Las Vegas Sun

October 23, 2017

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Casinos happily cash tax rebates

What Uncle Sam giveth in the form of tax rebate checks, Las Vegas casinos are happy to taketh away.

The first of 92 million federal tax rebate checks are in the mail. Over the next 10 weeks Americans will receive an estimated $38 billion from the U.S. Treasury -- up to $300 for singles, up to $600 for couples.

Casinos that routinely advertise paycheck cashing promotions are now gearing up to cash the rebate checks. This isn't a public service -- casinos hope that those cashing checks will gamble away and spend the funds in their establishments. But perhaps surprisingly, Las Vegas casinos aren't expecting a big windfall from the tax rebate checks and most aren't advertising promotions to cash them -- at least not yet.

Those casino companies that routinely cash payroll checks, such as Coast Resorts Inc., Station Casinos Inc. and Boyd Gaming Corp., say they're willing to cash the rebate checks even though they aren't promoting this service.

"We tried specific marketing messages to generate business during tax (refund) season, and we had no luck at all," said Rob Stillwell, spokesman for Boyd, the owner of the Stardust hotel-casino on the Strip and locals-oriented casinos such as Main Street Station, Sam's Town, the Eldorado and Joker's Wild.

"We develop relationships with these customers. If one of our customers belongs to our slot club, chances are we're already doing business with them, and they'll bring in their checks," Stillwell said.

National surveys suggest most Americans aren't planning to spend the money anyway. A poll conducted by ABC News and the Washington Post found that 34 percent of Americans planned to pay down debt, while another 30 percent planned to save or invest the cash. Just 21 percent said they planned to spend it.

Very few expect casinos will be able to get people to buck that trend.

Sebastian Sinclair, a gaming analyst with Christiansen Capital Advisors, noted that gambling revenues didn't keep up the same growth rate as the general economy in 2000.

"So while consumers had more discretionary income to spend, they allocated a smaller portion of it to gambling," Sinclair said. "The consumer pretty much has all the gambling they want. So I would expect very little impact."

Still, that isn't keeping some casino executives from trying.

One advertising for check rebate business is the Plaza hotel-casino in downtown Las Vegas. Cash your check there, and the Plaza will hand you a restaurant coupon -- $15 for a $300 check, $30 for a $600 check.

Plaza officials acknowledge they don't expect to see a huge increase in business from it. It's early, but as of Wednesday morning, only two rebate checks had been cashed there.

"I don't think we'll have a large number," Michael Nolan, general manager of the Plaza, said. "You try to keep your name out there, and this was just something to keep our name in front of the customer by giving them a meal."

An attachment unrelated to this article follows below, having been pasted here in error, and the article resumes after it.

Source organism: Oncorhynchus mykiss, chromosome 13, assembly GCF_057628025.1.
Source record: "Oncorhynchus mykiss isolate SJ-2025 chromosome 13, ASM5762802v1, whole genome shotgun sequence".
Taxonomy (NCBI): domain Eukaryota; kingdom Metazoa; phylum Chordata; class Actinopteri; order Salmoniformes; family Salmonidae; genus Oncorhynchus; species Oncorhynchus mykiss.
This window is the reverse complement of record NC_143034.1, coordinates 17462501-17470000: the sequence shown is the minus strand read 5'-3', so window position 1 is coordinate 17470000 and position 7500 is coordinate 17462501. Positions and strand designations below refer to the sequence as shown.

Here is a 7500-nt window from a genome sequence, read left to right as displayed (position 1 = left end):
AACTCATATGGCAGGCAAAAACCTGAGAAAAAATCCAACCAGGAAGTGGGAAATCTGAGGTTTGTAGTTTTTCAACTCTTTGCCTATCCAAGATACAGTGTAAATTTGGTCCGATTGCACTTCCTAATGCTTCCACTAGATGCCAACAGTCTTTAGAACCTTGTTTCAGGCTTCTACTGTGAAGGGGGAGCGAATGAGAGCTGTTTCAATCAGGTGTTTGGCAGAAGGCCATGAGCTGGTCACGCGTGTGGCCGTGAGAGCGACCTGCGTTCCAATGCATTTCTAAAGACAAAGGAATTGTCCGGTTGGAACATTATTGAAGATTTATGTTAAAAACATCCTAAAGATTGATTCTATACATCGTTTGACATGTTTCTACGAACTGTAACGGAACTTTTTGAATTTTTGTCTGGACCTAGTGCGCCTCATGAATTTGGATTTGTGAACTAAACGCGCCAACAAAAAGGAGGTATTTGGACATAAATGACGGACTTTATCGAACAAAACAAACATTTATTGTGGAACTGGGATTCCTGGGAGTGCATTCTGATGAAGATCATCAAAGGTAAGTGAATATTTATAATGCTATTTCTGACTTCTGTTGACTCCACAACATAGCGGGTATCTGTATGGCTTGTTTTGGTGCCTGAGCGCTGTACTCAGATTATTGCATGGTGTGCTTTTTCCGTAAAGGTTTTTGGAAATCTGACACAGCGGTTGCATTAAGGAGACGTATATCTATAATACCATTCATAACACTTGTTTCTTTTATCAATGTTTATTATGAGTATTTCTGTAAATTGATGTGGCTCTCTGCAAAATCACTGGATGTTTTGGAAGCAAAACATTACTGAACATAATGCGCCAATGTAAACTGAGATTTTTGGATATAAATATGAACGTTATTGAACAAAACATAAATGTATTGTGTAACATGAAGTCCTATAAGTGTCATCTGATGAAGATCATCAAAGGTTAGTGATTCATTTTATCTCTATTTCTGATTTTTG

One local that plans to take advantage of that is Jane Galbraith. The Las Vegas teacher expects a $182 rebate in late August, and she's already earmarked it toward a gambling junket. The Plaza's offer, she said, makes it likely she'd return to the casino to cash the check.

Her gambling trip has been in the works for 13 years.

When her grandson was 8, Galbraith agreed to a "gambling date" with him when he turned 21. Her grandson's 21st birthday is in September.

"It's owed to me, but it's 'found money,' I guess you could say," Galbraith said. "It comes at a perfect time for my grandson."

But most people at the Plaza, even the players, say gambling away the cash isn't in the cards. Like most Americans, most are planning to either stash away the money or use it to pay bills.

Anita Cottin, a St. Louis retiree, said she makes trips once or twice a week to the casinos ringing that city. But she's not planning a big gambling spree with this cash.

"Only when I come to Vegas (do) I splurge a little," Cottin said. "Who knows, maybe it will happen. But right now I'm going to save it."

And those who gamble infrequently, such as Mike Leslie, say this won't change their habits.

"It'll go in the bank ... we work too hard for our money," the Las Vegas construction worker said. "If you're a gambler, $600 isn't going to be a special treat. I'm sure they'll blow it."

Anthony Curtis, publisher of the Las Vegas Advisor newsletter, said promotions targeting the rebate checks are a good idea.

"It's just an extension of cashing your paycheck, and it might be even better, because people might consider this total 'mad money,' " Curtis said. "It's pretty creative thinking, and it's thinking real fast, and casinos don't usually think that quick. I think they'll get some people in the door to play."

But then again, Curtis is a professional gambler -- and his newsletter makes its name by sniffing out the best deals for gamblers.

"It stuns me why anyone would ever cash a paycheck in a bank. What are they going to give you, a pen?" Curtis said. "If you're controlled enough to walk out with what you've got, the least you'll get is a cocktail (at a casino)."